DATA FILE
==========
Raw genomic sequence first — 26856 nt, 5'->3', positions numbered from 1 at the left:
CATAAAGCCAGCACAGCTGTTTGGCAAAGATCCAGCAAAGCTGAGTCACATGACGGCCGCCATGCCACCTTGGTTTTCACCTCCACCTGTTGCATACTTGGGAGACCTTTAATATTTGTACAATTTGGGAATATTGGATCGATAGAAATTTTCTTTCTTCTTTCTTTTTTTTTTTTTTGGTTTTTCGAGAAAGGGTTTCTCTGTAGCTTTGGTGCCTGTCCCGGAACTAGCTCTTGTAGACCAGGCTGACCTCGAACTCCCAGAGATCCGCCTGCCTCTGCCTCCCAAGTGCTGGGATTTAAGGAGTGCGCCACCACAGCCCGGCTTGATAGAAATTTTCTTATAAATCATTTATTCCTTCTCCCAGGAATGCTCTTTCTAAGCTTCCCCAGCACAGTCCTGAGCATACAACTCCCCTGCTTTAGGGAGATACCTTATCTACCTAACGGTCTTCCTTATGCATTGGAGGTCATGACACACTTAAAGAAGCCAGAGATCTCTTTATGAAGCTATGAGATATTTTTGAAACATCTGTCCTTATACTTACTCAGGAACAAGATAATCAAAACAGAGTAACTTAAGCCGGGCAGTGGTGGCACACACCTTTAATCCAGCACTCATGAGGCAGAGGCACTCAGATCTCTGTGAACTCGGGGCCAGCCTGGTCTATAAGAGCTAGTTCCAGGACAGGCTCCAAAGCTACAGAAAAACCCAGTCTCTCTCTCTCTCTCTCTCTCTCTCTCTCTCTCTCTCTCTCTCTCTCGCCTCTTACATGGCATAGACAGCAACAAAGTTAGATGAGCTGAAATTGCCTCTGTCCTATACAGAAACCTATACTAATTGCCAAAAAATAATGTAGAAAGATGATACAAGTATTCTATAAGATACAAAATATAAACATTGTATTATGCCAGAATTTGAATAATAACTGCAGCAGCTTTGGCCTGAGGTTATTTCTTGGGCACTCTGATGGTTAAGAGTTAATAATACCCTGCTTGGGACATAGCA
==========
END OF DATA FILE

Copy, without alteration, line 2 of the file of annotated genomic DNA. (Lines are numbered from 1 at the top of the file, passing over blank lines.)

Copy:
CATAAAGCCAGCACAGCTGTTTGGCAAAGATCCAGCAAAGCTGAGTCACATGACGGCCGCCATGCCACCTTGGTTTTCACCTCCACCTGTTGCATACTTGGGAGACCTTTAATATTTGTACAATTTGGGAATATTGGATCGATAGAAATTTTCTTTCTTCTTTCTTTTTTTTTTTTTTGGTTTTTCGAGAAAGGGTTTCTCTGTAGCTTTGGTGCCTGTCCCGGAACTAGCTCTTGTAGACCAGGCTGACCTCGAACTCCCAGAGATCCGCCTGCCTCTGCCTCCCAAGTGCTGGGATTTAAGGAGTGCGCCACCACAGCCCGGCTTGATAGAAATTTTCTTATAAATCATTTATTCCTTCTCCCAGGAATGCTCTTTCTAAGCTTCCCCAGCACAGTCCTGAGCATACAACTCCCCTGCTTTAGGGAGATACCTTATCTACCTAACGGTCTTCCTTATGCATTGGAGGTCATGACACACTTAAAGAAGCCAGAGATCTCTTTATGAAGCTATGAGATATTTTTGAAACATCTGTCCTTATACTTACTCAGGAACAAGATAATCAAAACAGAGTAACTTAAGCCGGGCAGTGGTGGCACACACCTTTAATCCAGCACTCATGAGGCAGAGGCACTCAGATCTCTGTGAACTCGGGGCCAGCCTGGTCTATAAGAGCTAGTTCCAGGACAGGCTCCAAAGCTACAGAAAAACCCAGTCTCTCTCTCTCTCTCTCTCTCTCTCTCTCTCTCTCTCTCTCTCTCTCGCCTCTTACATGGCATAGACAGCAACAAAGTTAGATGAGCTGAAATTGCCTCTGTCCTATACAGAAACCTATACTAATTGCCAAAAAATAATGTAGAAAGATGATACAAGTATTCTATAAGATACAAAATATAAACATTGTATTATGCCAGAATTTGAATAATAACTGCAGCAGCTTTGGCCTGAGGTTATTTCTTGGGCACTCTGATGGTTAAGAGTTAATAATACCCTGCTTGGGACATAGCA